The DEI office continues to organise its annual Solidarity and Antiracism Awareness Week. These events seek to highlight the voices and actions of students and staff and share DEI research and initiatives. The DEI Manifesto, which contains the university’s Solidarity Declaration, takes a strong stand against discrimination and gives concrete tips on how to become allies.
During the Roze Woensdag Jong! event during the Four-Day Marches, several of our DEI student ambassadors hosted a session on queer blackout poetry at the Nijmegen Public Library.
Diversity and inclusion
In 2022, we revised our vacancy texts and word choices with the aim of making texts more inclusive. The Appointment Advisory Committee has become more diverse in its membership, and they participated in anti-bias training. An additional clause was added to the employment contracts for PhD candidates, so that the end date is pushed out to compensate for the duration of any maternity and/or parental leave. This gives them the opportunity to complete their PhD research.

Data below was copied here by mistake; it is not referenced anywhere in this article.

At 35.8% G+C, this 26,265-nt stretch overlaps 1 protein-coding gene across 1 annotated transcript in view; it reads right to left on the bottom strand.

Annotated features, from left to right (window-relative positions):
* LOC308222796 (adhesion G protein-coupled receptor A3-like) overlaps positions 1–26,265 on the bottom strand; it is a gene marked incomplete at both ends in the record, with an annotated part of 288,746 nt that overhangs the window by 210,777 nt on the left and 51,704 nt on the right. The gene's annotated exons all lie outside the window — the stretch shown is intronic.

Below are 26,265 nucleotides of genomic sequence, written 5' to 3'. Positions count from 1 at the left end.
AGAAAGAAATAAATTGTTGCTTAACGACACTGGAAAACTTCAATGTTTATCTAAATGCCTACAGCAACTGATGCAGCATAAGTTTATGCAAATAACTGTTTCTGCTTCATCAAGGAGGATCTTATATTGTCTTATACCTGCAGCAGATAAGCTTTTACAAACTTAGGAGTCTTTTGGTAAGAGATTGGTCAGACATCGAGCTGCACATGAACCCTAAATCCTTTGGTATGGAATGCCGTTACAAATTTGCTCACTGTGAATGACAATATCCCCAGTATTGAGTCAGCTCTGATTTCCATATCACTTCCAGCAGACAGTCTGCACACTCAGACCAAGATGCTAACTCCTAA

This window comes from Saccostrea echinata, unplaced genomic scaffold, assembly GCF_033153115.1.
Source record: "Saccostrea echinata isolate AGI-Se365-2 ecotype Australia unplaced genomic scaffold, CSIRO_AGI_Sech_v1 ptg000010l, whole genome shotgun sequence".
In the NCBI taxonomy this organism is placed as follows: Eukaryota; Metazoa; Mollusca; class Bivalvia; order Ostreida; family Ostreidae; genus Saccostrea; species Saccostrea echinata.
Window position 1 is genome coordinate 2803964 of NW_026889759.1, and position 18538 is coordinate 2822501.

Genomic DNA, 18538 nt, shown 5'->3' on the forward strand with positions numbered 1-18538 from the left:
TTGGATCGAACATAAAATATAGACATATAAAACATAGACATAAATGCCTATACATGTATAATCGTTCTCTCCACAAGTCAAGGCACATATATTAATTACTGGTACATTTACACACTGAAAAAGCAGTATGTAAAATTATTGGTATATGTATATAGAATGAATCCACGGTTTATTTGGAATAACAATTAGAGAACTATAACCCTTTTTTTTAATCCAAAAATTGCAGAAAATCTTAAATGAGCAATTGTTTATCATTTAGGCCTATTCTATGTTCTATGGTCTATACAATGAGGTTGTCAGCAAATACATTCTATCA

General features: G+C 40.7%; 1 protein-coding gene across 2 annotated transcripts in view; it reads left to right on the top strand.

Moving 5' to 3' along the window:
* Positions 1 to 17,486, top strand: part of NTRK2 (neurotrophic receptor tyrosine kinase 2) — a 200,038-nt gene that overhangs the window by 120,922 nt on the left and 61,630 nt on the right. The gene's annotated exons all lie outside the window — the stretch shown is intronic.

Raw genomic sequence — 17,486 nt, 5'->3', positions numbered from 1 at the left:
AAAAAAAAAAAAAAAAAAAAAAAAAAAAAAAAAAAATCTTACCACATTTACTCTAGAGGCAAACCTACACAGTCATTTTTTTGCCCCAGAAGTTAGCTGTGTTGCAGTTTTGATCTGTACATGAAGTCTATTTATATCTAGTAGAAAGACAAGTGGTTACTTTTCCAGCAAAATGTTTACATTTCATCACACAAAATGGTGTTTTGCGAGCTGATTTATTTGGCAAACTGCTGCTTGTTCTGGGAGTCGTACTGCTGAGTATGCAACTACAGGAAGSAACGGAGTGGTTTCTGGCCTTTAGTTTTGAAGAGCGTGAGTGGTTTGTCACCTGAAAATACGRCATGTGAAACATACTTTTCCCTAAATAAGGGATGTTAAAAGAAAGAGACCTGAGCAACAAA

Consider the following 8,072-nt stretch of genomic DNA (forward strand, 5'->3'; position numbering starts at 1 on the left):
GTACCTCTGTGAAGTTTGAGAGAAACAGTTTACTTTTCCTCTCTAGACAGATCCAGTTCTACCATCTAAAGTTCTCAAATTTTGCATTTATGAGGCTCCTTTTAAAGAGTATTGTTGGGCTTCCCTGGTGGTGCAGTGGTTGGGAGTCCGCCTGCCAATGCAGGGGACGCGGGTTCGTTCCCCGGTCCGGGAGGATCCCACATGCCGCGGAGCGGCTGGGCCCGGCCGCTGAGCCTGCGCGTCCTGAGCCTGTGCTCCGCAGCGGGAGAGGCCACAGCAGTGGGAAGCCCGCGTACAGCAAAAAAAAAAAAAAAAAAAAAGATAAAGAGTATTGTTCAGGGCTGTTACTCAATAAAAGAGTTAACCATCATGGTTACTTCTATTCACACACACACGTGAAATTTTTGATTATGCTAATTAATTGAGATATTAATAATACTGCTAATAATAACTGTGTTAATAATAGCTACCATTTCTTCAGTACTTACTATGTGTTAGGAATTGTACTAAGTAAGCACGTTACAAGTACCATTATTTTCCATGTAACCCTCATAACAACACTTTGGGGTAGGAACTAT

It is important that diversity and inclusion remain visible. With this in mind, we organised Diversity Days on campus in October, in line with the Dutch Diversity Day. Theatre workshops were organised for staff and students, partly to demonstrate what diversity can contribute. We also collaborate with Radboud Reflects to ensure that DEI topics are reflected in lectures and debates. This all ensures that diversity and inclusion are and remain alive on campus and become visible in our actions.
The proportion of female professors increased again to almost 31% (in FTEs) by 2022. The proportion of women among associate professors also increased, to over 35%. Almost half of university lecturers are women, as is the case for PhD candidates.